Simple security — staff editorial

Highlighting the need for heightened security awareness at the Marvin Center, a $200 stereo was stolen from the WRGW office Tuesday. The perpetrator apparently entered through an open door when no one was in the office.

After the armed robbery of the Aramark office on the second floor of the building, those who work in the Marvin Center should take safety precautions seriously. That means shutting and locking doors during hours of non-operation and when nobody is in the office.

Shutting and locking doors when the office is empty may seem like common sense, but as Dolores Stafford, director of University Police, said, security is inconvenient.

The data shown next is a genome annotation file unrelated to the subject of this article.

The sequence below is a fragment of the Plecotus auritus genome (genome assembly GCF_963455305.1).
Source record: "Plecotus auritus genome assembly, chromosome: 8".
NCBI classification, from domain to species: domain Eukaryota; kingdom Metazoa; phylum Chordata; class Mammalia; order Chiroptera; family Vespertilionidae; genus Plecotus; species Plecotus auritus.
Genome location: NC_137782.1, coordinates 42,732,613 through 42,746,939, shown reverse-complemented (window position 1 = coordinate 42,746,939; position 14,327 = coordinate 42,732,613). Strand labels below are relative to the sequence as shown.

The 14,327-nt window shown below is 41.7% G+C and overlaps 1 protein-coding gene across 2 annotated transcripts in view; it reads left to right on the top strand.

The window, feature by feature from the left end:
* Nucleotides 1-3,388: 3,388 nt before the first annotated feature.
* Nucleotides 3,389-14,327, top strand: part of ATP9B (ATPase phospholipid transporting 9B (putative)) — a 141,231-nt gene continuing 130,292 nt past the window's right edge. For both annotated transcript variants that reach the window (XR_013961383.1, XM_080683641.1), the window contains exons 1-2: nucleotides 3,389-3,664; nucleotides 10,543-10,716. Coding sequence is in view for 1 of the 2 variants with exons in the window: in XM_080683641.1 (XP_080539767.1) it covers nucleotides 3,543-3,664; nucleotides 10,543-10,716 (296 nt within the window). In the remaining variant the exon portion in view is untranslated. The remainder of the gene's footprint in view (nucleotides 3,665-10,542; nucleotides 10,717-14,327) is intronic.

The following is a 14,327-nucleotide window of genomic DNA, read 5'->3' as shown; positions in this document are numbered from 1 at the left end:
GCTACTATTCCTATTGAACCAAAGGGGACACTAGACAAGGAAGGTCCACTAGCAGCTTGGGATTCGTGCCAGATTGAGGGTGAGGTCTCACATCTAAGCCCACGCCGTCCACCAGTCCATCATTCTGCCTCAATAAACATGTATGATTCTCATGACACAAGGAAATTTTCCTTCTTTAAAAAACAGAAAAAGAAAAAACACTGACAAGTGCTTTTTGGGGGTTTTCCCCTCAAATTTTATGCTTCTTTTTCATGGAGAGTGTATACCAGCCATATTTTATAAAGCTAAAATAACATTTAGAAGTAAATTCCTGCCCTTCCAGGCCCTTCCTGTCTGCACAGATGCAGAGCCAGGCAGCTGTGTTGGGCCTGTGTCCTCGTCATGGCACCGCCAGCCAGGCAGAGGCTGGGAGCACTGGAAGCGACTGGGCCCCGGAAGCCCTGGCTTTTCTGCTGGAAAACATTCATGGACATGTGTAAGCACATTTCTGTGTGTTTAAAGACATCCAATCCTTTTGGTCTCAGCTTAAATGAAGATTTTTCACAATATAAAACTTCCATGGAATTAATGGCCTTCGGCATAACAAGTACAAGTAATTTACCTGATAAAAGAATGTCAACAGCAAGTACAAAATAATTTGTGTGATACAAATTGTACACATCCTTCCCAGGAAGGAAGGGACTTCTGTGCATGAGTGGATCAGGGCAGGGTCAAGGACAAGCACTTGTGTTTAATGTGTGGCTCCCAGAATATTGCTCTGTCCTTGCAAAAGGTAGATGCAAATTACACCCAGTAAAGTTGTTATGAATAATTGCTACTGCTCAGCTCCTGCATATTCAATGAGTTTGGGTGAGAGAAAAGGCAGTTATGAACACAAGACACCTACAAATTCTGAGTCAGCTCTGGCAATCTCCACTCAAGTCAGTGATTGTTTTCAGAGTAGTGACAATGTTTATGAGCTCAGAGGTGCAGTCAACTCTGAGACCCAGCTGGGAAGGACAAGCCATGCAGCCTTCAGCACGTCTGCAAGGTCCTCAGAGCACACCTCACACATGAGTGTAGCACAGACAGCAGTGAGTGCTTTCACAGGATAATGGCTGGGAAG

Because of the University’s urban location, crime is a reality with which the GW community must cope. Particularly in the Marvin Center, a public building, criminal activity is an issue deserving significant attention.

In the case of WRGW, its easily accessible location and high visibility make the office a natural target. With thousands of dollars worth of new equipment, WRGW personnel should ensure that security precautions are followed.

Employees of WRGW and other Marvin Center offices should take this relatively minor theft as a wake-up call. There is no excuse for leaving doors open or unlocked when no one is present in a suite.

The past weeks have shown that the Marvin Center is vulnerable to crime. Those working in the Marvin Center should ensure that existing security measures are observed at all times.

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